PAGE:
The New Yorker has an intriguing peek beneath the pulpit regarding the upcoming August 16th "Rumble Before the Humble" Obama/McCain forum with Rick Warren, wherein Warren characterizes his plan for the discussion along his evangelical lite theology. Think Human Resources meets a junior high civics class with a dash of ethics discussion.
The most thought-provoking quote came not from Warren, but from Don King, who was curiously included (yes, the juxtaposition is a bit jarring) giving advice to both candidates on presentation and theme. To wit:
“I would remind them that when the water was over the portholes and John Paul Jones’s ship was sinking, the British commanders yelled across the bow, ‘Do you surrender?’ and John Paul Jones retorted, ‘I have not yet begun to fight!’ Then I would take them to a town-hall meeting, where freedom echoed out through the chambers: ‘Give me liberty or give me death.’ Now you’re getting like one fighter jumping on the other fighter and calling him out. You’re calling out the heritage of this nation.” He went on, “What you are selling is America. You’ve got excitement beyond belief.”
While that does play up to the jingoistic among us — and is bound to tick off cynics — King’s point that each candidate has a story to sell, and neither has done a good job of that the past few months is true. But one of them is doing a much more thorough and nuanced job than the other — the question is whether it will pay off come election time.
How does this tie into faith and evangelicals? I’m glad you asked. Via USNews:
…"Zanesville is Ground Zero for conservative evangelicals in Ohio," says Brinson, who, as founder of the voter registration organization "Redeem the Vote," knows a thing or two about where to find conservative Christians. It’s a place, he says, that is populated with just the kind of recently reliable Republican voters Obama has tried to woo with a strategy that Brinson and other Christian leaders say they have found remarkable.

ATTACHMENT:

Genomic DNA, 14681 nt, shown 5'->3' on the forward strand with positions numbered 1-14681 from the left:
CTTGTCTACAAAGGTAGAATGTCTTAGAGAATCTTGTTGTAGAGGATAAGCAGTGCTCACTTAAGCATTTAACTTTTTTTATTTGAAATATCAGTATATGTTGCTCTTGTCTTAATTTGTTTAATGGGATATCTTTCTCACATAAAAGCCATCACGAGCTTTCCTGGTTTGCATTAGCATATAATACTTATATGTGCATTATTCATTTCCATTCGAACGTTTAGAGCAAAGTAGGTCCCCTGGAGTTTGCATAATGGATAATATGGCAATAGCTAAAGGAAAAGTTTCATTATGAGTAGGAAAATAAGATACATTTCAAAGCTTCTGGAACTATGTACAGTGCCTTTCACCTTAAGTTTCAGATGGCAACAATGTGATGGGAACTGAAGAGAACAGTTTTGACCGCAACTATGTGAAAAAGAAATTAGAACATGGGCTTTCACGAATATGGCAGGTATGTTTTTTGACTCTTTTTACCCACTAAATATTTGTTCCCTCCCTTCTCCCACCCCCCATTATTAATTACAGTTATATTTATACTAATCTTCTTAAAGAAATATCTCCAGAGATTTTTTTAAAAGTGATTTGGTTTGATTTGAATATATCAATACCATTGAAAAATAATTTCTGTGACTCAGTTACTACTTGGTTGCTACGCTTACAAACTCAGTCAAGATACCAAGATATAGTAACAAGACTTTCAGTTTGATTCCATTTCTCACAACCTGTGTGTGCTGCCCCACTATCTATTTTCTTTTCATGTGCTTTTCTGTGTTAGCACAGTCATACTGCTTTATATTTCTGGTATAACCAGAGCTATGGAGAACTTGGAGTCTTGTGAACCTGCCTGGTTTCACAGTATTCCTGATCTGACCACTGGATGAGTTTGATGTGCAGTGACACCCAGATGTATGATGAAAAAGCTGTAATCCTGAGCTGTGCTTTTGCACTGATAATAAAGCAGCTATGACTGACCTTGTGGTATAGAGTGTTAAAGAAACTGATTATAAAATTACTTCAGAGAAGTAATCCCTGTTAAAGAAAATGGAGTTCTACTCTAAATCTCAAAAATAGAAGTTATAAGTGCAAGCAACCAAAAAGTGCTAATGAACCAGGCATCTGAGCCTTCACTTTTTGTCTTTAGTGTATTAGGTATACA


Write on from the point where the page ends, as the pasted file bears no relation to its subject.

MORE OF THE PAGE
"They’ve researched where the votes are, and they’ve thrown away the old Democratic playbooks," says Brinson, who is among the evangelical leaders the Obama camp has reached out to. "Instead of just relying on a large number of urban votes, they’re going to suburban areas and reaching out to a large number of conservatives." And so are Obama supporters: the religious political action committee Matthew 25 has already aired a pro-Obama ad on Christian radio in Colorado Springs, Colo., home of evangelical leader James Dobson of Focus on the Family, a harsh critic of the Democratic candidate.
Zanesville is one of the places where Brinson’s five-year-old nonprofit group found particularly fertile ground for signing up "people of faith," he says. His group registered more than 78,000 people nationwide in 2004 and was instrumental in boosting the ranks of conservative white Christian voters who helped President Bush win his second term. Redeem the Vote now touts its 70 million-plus E-mail list that targets evangelicals. Mike Huckabee used the list to help him win eight primary and caucus contests before ceding the race to presumed GOP nominee John McCain….
"The evangelical movement is changing," says a major McCain fundraiser. "It’s moving to a bigger place—it’s not just pro-life, but includes people who care deeply about homelessness, the environment, Darfur."
"This movement is the next generation," he said. "The question ‘Who is an evangelical?’ involves a much broader picture. And the guy who has been talking about faith is Obama." He predicted that the movement’s transformation would have an influence this election, but won’t fully play out until future contests….
The Obama team has done their homework so well that they are even making Tony Perkins nervous. What does this have to do with Rick Warren? He and the evangelical lite crowd have been sucking the flock — and by that I mean revenue stream — out the doors from former evangelical heavyweights like James Dobson and Pat Robertson, who have been left sputtering and sidelined. And they know it.